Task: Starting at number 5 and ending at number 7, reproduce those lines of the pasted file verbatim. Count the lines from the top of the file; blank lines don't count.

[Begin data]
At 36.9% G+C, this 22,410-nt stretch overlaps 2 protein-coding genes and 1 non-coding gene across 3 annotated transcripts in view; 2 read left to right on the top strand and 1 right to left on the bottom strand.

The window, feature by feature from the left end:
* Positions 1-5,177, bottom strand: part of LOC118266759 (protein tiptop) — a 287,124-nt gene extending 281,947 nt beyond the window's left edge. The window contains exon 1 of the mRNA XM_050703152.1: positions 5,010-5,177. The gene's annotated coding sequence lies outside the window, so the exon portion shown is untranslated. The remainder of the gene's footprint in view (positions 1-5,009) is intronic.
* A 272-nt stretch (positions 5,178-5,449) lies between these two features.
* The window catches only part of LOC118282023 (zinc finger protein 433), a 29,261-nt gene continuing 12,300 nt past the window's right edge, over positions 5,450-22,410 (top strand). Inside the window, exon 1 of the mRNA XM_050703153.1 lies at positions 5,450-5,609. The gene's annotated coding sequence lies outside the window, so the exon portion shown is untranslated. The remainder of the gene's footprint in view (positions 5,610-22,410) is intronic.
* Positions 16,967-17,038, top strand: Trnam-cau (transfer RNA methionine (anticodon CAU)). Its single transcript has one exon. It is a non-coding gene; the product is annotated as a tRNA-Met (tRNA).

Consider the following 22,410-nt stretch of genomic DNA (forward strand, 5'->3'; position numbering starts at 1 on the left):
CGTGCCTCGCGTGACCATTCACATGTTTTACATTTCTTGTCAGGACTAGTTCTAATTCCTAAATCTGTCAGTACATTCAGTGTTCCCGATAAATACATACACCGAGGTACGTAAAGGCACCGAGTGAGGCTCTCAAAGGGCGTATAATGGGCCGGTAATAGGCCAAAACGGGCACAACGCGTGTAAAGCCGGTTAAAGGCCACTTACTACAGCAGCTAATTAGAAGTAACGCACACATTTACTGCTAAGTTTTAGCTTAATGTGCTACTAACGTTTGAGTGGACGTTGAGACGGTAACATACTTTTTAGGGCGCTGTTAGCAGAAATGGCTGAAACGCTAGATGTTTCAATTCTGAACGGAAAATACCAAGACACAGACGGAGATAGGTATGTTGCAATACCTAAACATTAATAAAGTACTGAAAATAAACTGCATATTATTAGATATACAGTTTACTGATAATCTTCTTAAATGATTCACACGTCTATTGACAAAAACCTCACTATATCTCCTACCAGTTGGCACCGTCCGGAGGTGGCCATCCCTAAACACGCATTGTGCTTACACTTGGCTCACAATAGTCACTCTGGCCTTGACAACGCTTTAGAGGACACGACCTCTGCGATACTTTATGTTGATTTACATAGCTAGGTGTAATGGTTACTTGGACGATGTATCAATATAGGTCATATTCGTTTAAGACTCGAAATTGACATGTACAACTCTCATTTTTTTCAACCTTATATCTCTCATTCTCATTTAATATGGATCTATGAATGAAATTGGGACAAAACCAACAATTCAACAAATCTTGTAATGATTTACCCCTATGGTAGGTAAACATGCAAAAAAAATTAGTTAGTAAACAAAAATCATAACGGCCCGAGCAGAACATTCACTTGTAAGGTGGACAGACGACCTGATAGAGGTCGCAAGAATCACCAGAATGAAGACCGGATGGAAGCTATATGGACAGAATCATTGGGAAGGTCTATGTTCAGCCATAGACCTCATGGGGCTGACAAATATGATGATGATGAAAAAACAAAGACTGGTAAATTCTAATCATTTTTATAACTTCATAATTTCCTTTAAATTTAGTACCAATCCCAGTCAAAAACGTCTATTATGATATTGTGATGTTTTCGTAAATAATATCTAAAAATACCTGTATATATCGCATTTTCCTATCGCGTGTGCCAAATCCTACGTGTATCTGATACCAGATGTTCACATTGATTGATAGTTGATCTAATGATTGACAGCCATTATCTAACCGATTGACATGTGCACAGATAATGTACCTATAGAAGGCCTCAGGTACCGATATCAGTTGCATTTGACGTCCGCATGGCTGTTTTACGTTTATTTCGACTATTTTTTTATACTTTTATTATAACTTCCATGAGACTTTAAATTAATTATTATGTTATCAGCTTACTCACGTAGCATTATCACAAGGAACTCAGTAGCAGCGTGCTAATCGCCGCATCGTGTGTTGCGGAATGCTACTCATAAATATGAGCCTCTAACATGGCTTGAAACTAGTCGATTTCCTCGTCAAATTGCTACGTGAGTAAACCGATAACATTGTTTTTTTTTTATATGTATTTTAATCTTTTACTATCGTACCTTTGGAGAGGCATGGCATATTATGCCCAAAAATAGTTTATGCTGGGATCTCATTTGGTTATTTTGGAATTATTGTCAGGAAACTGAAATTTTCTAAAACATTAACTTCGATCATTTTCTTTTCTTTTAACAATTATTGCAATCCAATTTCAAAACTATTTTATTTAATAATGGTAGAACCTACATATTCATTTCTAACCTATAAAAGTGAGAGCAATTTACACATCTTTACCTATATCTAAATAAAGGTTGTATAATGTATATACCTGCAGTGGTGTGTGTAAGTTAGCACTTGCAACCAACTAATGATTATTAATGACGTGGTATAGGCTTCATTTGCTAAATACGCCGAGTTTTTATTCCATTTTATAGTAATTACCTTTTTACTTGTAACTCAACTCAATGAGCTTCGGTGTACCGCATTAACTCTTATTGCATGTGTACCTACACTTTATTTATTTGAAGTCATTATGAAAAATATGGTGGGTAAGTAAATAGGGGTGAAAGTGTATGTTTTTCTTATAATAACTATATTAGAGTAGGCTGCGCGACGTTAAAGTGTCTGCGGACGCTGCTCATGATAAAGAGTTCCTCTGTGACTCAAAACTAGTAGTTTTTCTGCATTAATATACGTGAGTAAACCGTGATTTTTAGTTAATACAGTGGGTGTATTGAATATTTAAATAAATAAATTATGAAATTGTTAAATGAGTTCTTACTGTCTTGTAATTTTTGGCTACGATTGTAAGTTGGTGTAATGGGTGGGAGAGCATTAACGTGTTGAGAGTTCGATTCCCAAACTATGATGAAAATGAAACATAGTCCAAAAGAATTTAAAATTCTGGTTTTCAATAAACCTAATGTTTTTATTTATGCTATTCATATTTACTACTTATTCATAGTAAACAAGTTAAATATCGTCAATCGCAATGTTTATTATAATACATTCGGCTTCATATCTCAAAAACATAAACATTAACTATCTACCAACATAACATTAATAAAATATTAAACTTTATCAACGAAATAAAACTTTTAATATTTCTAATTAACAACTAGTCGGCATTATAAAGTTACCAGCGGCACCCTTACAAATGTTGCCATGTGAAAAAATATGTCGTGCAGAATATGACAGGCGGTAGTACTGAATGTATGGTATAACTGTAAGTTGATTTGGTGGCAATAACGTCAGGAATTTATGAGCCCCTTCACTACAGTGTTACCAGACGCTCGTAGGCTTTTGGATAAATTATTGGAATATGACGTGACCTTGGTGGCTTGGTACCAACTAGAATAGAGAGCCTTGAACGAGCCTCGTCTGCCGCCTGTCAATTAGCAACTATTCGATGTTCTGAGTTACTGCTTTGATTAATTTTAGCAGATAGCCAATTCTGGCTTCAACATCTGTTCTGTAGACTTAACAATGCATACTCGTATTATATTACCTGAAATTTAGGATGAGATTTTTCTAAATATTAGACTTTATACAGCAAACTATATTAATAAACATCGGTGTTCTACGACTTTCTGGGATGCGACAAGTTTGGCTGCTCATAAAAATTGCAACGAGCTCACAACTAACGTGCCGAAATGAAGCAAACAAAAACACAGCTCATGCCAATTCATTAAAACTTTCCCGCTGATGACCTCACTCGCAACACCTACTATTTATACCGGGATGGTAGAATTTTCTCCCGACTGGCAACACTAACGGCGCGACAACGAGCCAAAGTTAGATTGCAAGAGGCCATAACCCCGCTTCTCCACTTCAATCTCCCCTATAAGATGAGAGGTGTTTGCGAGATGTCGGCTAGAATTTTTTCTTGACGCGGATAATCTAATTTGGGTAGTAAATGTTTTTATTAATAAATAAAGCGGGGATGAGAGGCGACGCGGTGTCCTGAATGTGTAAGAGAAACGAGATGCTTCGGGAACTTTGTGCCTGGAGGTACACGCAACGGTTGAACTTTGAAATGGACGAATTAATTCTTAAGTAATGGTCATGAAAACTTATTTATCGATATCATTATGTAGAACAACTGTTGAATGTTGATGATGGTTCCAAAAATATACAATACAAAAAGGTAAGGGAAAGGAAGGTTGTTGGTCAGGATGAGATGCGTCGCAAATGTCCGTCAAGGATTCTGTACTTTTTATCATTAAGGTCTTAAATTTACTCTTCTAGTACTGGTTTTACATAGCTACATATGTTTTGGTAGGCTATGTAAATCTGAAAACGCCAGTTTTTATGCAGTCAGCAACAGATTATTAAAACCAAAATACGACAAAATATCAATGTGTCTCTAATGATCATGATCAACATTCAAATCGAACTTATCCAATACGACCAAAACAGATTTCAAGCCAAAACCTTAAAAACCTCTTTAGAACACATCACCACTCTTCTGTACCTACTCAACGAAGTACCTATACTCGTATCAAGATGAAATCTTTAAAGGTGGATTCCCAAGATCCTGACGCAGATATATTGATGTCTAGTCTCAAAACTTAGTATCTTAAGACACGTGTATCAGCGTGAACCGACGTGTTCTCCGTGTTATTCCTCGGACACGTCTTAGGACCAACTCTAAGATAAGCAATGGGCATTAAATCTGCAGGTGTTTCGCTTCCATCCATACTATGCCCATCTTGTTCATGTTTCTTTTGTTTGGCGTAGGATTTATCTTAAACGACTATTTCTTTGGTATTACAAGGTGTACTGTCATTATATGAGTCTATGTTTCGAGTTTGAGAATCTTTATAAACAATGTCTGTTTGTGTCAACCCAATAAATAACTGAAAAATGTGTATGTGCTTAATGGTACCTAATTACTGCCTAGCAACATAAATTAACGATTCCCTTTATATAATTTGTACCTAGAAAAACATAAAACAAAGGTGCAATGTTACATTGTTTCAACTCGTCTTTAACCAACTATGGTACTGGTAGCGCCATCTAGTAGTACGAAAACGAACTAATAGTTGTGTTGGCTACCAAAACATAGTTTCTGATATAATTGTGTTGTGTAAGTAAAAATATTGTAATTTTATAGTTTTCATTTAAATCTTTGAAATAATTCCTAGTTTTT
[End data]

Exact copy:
* The window catches only part of LOC118282023 (zinc finger protein 433), a 29,261-nt gene continuing 12,300 nt past the window's right edge, over positions 5,450-22,410 (top strand). Inside the window, exon 1 of the mRNA XM_050703153.1 lies at positions 5,450-5,609. The gene's annotated coding sequence lies outside the window, so the exon portion shown is untranslated. The remainder of the gene's footprint in view (positions 5,610-22,410) is intronic.
* Positions 16,967-17,038, top strand: Trnam-cau (transfer RNA methionine (anticodon CAU)). Its single transcript has one exon. It is a non-coding gene; the product is annotated as a tRNA-Met (tRNA).

Consider the following 22,410-nt stretch of genomic DNA (forward strand, 5'->3'; position numbering starts at 1 on the left):